Amazing piece but I am at a loss as to what it is

I have the opportunity to purchase this piece but I am unfamiliar with the form or value.

The story I am being told is that is was given a verbal appraisal as likely a Navajo chest piece and made is the thirties or forties. The pieces are held together with what appears to be some type of lacquer.

Overall length is about 6", weight feels to be about 5 or 6 ounces.
Thanks for the help.

This looks like a married piece and by that I mean somebody has taken it and added their own pieces to it. I feel it is far to cluttered to be a Navajo piece unless under all that added spiny oyster there is true Navajo work. The two cabs and the silver work look Navajo but all that other “stuff” looks glued on. Also the back puzzles me as it doesn’t seem to be the Navajo made it looks more like a belt buckle to me rather than a “chest piece”?.
I can’t tell if there are Hallmarks in the middle of it or not.
It’s up to you if you like it buy it, but if it is an investment or for re-sale proceeded with caution.

Browsing around today in some of my old jewelry books. I suspect because of the bars on the back that it was once a bow guard or “ketho”. The leather would have passed under the bars and then tied or snapped around your wrist.

Thank you very much for your help. I didn’t agree with the chest piece theory myself. I kind of think the extras were attached at the time the piece was constructed. They look like they are held on with hide glue, and the patina looks pretty even. Just an amateur opinion though.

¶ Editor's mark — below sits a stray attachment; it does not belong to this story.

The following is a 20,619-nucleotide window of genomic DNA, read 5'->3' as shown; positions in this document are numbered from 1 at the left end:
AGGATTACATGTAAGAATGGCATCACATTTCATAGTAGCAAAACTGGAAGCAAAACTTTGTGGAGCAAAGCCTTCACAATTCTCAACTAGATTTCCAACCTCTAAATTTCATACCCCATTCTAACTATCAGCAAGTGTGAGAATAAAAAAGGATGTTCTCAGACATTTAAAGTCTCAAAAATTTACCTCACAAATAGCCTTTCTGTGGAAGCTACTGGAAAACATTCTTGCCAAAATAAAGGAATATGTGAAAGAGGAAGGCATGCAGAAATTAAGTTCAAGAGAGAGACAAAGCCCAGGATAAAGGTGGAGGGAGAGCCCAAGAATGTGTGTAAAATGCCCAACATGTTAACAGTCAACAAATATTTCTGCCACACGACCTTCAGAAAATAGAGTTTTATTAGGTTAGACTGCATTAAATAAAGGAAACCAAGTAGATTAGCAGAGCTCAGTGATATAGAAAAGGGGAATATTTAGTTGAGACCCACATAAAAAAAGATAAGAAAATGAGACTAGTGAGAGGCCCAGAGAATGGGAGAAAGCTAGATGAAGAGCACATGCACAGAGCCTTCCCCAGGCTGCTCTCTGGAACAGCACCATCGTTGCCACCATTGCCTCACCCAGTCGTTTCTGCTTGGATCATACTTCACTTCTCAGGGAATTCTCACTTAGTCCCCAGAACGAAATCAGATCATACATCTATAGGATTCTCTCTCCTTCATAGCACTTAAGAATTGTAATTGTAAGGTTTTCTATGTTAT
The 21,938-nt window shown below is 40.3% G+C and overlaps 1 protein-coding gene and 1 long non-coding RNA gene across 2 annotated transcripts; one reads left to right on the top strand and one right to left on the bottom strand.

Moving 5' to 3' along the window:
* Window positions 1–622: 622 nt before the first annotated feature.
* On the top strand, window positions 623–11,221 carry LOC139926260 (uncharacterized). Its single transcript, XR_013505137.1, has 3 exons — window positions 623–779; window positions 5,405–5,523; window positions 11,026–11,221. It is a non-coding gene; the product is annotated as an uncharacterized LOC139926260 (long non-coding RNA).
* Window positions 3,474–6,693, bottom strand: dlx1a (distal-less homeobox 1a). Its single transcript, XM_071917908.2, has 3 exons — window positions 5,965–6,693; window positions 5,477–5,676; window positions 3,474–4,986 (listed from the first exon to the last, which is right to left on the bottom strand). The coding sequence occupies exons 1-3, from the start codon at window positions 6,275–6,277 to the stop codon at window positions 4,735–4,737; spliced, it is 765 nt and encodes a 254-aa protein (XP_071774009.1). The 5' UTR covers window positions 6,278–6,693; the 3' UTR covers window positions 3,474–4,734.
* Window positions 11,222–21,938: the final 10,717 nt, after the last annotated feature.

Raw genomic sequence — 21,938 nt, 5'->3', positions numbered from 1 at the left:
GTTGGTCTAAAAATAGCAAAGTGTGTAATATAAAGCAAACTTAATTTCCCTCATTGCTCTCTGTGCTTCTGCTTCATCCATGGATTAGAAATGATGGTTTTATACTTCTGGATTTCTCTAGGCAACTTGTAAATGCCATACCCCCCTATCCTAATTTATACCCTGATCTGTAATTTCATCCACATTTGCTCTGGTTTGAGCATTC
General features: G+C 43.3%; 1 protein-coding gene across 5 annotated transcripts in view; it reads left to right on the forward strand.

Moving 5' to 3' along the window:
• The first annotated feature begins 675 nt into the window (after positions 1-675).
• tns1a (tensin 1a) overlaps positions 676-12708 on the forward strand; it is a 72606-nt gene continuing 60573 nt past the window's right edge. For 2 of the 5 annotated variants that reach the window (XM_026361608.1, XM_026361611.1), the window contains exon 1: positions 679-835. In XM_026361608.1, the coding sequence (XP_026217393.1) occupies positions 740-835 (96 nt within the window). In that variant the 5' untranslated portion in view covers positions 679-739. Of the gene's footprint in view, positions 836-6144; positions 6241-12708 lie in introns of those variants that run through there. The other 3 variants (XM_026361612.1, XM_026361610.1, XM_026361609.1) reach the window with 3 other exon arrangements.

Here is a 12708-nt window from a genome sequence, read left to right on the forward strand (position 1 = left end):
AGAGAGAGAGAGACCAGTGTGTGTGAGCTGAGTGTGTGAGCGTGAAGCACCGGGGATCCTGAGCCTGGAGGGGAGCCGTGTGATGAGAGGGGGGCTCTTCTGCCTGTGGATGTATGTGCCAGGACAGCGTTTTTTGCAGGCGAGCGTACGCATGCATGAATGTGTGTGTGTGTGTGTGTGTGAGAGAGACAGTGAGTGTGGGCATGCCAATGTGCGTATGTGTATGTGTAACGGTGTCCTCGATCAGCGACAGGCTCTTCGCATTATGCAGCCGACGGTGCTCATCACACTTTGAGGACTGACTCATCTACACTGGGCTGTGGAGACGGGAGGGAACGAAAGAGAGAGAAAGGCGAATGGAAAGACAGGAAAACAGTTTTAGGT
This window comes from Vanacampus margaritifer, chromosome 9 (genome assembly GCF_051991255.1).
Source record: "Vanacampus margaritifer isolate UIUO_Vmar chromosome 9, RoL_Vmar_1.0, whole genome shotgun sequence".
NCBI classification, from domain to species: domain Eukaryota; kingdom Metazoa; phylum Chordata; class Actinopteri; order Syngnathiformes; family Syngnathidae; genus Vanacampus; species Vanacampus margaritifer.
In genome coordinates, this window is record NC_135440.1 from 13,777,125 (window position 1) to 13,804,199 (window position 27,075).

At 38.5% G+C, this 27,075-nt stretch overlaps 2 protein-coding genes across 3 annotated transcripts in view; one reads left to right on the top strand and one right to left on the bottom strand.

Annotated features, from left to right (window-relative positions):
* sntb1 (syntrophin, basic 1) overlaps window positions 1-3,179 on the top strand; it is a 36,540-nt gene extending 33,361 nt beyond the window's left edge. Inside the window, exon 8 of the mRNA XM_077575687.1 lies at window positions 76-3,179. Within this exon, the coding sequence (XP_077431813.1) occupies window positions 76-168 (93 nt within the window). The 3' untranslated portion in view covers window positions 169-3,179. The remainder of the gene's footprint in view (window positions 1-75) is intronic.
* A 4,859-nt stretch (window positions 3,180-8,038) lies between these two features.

I am being offered it for $450. Any thoughts on that price?

Again, thank you for your help.

Instead of thinking this piece as a whole. I think the stones would worth more if they were to be removed and use for craft. They offered $450. Think about how much the turquoises are actually worth if they were to be taken out. The yellow creature with inlay look like zuni. While the turquoise underneath look to be navajo. It’s different pieces being put together.

And the melding is confusing to me as well, although maybe not so much since the Zuni silver tradition comes from the Navajo. From what I understand, early Zuni work is pretty much the same as Navajo. It is not until the 20s and 30s that they became truly distinct.
I know they individual stones have quite a bit of value, but I would prefer to keep it together until I am sure it is an amalgam.

The work looks originally Navajo as the main two cabs are mounted in bezels. I can’t tell if the inlayed bear is surrounded in a bezel or not but I have never seen a piece mounted like that on such a beautiful cab of what appears to be Morenci turquoise.
All the rest of it is just a mismatch of stuff glued on in a haphazard manor. In some places it appears to be glued over the silver work hiding the work that the artist laid down in the first place. Why do that?
As for removing the stones, good luck with that. The chance of them cracking or chipping are to great and if they are also glued in the bezels you are sure to damage them.
IMHO if somebody wants to pay you $450.00 go for it.
I would still like to know if those three marks between the bars are a Hallmark.

Hallmark: You can click the image for a larger version… then click that for a full sized images which is quite large… it does not look like there is a hallmark of any kind :frowning:

I agree on the dots being unlikely to be makers marks. Piece seems totally unsigned. Oh well, I may never know the real history.
Thank you all for your insight.